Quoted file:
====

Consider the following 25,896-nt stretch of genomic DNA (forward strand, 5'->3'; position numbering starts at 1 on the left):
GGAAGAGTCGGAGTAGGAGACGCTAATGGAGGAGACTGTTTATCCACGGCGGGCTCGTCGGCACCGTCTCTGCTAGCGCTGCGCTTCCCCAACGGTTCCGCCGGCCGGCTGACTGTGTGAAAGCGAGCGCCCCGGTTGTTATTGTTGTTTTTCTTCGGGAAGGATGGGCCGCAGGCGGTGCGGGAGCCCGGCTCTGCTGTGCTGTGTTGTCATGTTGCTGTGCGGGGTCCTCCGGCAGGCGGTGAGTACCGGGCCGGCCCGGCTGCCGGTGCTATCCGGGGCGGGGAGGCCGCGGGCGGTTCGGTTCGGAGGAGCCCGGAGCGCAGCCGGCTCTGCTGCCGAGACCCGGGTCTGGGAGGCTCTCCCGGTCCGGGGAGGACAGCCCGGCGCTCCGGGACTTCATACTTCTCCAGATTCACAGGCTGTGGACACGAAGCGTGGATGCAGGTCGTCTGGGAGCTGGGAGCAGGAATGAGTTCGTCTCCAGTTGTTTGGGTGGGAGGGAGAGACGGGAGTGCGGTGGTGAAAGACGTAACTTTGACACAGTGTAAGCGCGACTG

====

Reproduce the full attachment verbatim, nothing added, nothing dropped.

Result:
Consider the following 25,896-nt stretch of genomic DNA (forward strand, 5'->3'; position numbering starts at 1 on the left):
GGAAGAGTCGGAGTAGGAGACGCTAATGGAGGAGACTGTTTATCCACGGCGGGCTCGTCGGCACCGTCTCTGCTAGCGCTGCGCTTCCCCAACGGTTCCGCCGGCCGGCTGACTGTGTGAAAGCGAGCGCCCCGGTTGTTATTGTTGTTTTTCTTCGGGAAGGATGGGCCGCAGGCGGTGCGGGAGCCCGGCTCTGCTGTGCTGTGTTGTCATGTTGCTGTGCGGGGTCCTCCGGCAGGCGGTGAGTACCGGGCCGGCCCGGCTGCCGGTGCTATCCGGGGCGGGGAGGCCGCGGGCGGTTCGGTTCGGAGGAGCCCGGAGCGCAGCCGGCTCTGCTGCCGAGACCCGGGTCTGGGAGGCTCTCCCGGTCCGGGGAGGACAGCCCGGCGCTCCGGGACTTCATACTTCTCCAGATTCACAGGCTGTGGACACGAAGCGTGGATGCAGGTCGTCTGGGAGCTGGGAGCAGGAATGAGTTCGTCTCCAGTTGTTTGGGTGGGAGGGAGAGACGGGAGTGCGGTGGTGAAAGACGTAACTTTGACACAGTGTAAGCGCGACTG